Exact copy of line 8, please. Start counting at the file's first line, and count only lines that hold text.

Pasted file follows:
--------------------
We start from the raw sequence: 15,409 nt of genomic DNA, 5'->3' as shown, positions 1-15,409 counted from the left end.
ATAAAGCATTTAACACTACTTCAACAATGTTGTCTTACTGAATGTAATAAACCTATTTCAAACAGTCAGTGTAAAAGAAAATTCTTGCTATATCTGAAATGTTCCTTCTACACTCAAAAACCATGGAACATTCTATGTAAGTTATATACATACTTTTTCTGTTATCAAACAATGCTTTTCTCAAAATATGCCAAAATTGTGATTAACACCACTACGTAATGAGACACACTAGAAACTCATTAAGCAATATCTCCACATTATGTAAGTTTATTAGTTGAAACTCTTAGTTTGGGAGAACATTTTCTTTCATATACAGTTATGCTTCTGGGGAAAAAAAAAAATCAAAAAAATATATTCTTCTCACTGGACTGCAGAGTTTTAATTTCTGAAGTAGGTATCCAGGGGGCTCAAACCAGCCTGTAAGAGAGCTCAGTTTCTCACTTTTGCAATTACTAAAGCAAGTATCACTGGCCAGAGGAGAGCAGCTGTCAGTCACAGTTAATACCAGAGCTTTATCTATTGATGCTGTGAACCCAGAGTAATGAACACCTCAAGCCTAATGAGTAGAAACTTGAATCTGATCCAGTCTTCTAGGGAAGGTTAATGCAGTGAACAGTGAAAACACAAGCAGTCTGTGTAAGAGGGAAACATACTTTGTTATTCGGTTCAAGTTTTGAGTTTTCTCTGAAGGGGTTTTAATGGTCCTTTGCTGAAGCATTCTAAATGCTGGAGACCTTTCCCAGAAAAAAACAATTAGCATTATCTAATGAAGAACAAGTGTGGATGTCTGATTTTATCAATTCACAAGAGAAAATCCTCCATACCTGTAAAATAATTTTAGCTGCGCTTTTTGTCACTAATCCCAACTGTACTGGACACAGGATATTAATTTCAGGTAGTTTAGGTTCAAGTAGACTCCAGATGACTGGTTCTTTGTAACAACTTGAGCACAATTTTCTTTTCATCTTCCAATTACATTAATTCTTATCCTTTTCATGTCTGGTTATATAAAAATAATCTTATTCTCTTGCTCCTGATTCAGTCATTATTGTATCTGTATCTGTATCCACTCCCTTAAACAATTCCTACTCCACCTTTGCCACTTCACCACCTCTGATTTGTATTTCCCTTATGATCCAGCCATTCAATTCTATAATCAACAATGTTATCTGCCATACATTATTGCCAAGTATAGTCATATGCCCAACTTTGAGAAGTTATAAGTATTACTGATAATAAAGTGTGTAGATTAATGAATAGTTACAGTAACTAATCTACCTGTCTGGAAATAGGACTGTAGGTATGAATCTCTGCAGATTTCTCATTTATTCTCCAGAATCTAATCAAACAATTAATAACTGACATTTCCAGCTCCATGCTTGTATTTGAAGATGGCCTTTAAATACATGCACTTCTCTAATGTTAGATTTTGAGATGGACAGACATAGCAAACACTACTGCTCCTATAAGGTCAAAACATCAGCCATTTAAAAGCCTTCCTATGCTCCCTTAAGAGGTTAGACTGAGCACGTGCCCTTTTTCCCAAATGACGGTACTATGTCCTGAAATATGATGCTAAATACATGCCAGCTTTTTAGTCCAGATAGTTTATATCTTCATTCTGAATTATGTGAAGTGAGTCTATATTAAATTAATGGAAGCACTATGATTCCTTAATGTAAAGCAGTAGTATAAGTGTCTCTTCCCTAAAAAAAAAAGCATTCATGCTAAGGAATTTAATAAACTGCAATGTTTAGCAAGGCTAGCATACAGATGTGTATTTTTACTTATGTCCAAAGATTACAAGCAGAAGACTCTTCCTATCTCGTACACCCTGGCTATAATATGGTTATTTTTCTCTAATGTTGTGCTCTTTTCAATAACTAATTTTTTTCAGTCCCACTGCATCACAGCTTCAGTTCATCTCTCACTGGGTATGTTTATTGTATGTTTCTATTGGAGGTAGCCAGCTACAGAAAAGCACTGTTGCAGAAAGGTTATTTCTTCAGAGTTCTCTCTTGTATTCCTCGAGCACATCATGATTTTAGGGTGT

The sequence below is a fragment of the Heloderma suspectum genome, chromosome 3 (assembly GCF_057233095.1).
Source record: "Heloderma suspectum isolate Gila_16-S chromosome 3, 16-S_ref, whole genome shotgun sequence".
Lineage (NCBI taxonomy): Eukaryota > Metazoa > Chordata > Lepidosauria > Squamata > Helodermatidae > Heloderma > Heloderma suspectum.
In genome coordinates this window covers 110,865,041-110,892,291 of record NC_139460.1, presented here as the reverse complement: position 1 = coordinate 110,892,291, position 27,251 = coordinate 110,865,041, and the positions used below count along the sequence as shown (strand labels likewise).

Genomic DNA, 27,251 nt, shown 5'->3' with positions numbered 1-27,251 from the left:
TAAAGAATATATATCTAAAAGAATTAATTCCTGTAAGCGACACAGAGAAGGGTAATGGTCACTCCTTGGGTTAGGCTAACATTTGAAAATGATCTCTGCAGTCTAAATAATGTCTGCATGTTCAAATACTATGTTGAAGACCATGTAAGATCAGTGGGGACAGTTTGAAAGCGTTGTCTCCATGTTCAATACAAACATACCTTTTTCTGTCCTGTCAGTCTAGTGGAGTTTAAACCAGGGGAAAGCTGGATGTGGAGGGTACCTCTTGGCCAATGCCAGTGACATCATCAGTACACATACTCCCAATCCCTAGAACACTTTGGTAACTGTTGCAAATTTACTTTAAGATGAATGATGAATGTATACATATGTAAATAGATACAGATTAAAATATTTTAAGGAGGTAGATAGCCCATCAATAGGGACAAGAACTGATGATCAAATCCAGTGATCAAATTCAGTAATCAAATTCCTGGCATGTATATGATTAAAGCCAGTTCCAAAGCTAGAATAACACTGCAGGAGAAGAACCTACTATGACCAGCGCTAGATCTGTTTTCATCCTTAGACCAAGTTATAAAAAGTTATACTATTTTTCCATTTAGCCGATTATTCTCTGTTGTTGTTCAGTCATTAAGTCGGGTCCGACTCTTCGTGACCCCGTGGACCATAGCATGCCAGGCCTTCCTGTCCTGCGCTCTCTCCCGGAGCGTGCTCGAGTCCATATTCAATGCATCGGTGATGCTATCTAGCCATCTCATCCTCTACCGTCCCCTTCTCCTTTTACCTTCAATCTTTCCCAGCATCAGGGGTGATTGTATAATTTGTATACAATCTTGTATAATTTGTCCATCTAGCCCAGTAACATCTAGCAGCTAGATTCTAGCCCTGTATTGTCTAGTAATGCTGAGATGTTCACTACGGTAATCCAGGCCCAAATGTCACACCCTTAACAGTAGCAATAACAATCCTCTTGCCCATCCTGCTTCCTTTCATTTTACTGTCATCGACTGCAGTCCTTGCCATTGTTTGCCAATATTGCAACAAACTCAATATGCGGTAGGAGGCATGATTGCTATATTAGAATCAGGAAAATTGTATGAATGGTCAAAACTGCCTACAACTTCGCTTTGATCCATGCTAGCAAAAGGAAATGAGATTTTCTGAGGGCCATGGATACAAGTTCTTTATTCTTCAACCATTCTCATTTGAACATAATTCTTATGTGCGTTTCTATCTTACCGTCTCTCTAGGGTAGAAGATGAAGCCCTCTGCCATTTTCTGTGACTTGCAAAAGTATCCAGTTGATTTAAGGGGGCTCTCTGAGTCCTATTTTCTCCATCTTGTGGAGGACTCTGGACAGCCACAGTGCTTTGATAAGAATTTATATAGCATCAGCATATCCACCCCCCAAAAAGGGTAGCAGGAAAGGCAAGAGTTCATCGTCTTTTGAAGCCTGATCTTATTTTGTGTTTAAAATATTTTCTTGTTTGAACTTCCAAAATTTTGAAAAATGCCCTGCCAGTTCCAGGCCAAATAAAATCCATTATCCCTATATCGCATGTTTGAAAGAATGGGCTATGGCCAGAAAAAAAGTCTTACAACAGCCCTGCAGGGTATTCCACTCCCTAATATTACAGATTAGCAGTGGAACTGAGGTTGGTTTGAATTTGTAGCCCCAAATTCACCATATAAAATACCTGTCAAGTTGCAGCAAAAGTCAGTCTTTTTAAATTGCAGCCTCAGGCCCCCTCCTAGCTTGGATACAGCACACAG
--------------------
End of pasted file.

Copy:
TAAAGAATATATATCTAAAAGAATTAATTCCTGTAAGCGACACAGAGAAGGGTAATGGTCACTCCTTGGGTTAGGCTAACATTTGAAAATGATCTCTGCAGTCTAAATAATGTCTGCATGTTCAAATACTATGTTGAAGACCATGTAAGATCAGTGGGGACAGTTTGAAAGCGTTGTCTCCATGTTCAATACAAACATACCTTTTTCTGTCCTGTCAGTCTAGTGGAGTTTAAACCAGGGGAAAGCTGGATGTGGAGGGTACCTCTTGGCCAATGCCAGTGACATCATCAGTACACATACTCCCAATCCCTAGAACACTTTGGTAACTGTTGCAAATTTACTTTAAGATGAATGATGAATGTATACATATGTAAATAGATACAGATTAAAATATTTTAAGGAGGTAGATAGCCCATCAATAGGGACAAGAACTGATGATCAAATCCAGTGATCAAATTCAGTAATCAAATTCCTGGCATGTATATGATTAAAGCCAGTTCCAAAGCTAGAATAACACTGCAGGAGAAGAACCTACTATGACCAGCGCTAGATCTGTTTTCATCCTTAGACCAAGTTATAAAAAGTTATACTATTTTTCCATTTAGCCGATTATTCTCTGTTGTTGTTCAGTCATTAAGTCGGGTCCGACTCTTCGTGACCCCGTGGACCATAGCATGCCAGGCCTTCCTGTCCTGCGCTCTCTCCCGGAGCGTGCTCGAGTCCATATTCAATGCATCGGTGATGCTATCTAGCCATCTCATCCTCTACCGTCCCCTTCTCCTTTTACCTTCAATCTTTCCCAGCATCAGGGGTGATTGTATAATTTGTATACAATCTTGTATAATTTGTCCATCTAGCCCAGTAACATCTAGCAGCTAGATTCTAGCCCTGTATTGTCTAGTAATGCTGAGATGTTCACTACGGTAATCCAGGCCCAAATGTCACACCCTTAACAGTAGCAATAACAATCCTCTTGCCCATCCTGCTTCCTTTCATTTTACTGTCATCGACTGCAGTCCTTGCCATTGTTTGCCAATATTGCAACAAACTCAATATGCGGTAGGAGGCATGATTGCTATATTAGAATCAGGAAAATTGTATGAATGGTCAAAACTGCCTACAACTTCGCTTTGATCCATGCTAGCAAAAGGAAATGAGATTTTCTGAGGGCCATGGATACAAGTTCTTTATTCTTCAACCATTCTCATTTGAACATAATTCTTATGTGCGTTTCTATCTTACCGTCTCTCTAGGGTAGAAGATGAAGCCCTCTGCCATTTTCTGTGACTTGCAAAAGTATCCAGTTGATTTAAGGGGGCTCTCTGAGTCCTATTTTCTCCATCTTGTGGAGGACTCTGGACAGCCACAGTGCTTTGATAAGAATTTATATAGCATCAGCATATCCACCCCCCAAAAAGGGTAGCAGGAAAGGCAAGAGTTCATCGTCTTTTGAAGCCTGATCTTATTTTGTGTTTAAAATATTTTCTTGTTTGAACTTCCAAAATTTTGAAAAATGCCCTGCCAGTTCCAGGCCAAATAAAATCCATTATCCCTATATCGCATGTTTGAAAGAATGGGCTATGGCCAGAAAAAAAGTCTTACAACAGCCCTGCAGGGTATTCCACTCCCTAATATTACAGATTAGCAGTGGAACTGAGGTTGGTTTGAATTTGTAGCCCCAAATTCACCATATAAAATACCTGTCAAGTTGCAGCAAAAGTCAGTCTTTTTAAATTGCAGCCTCAGGCCCCCTCCTAGCTTGGATACAGCACACAG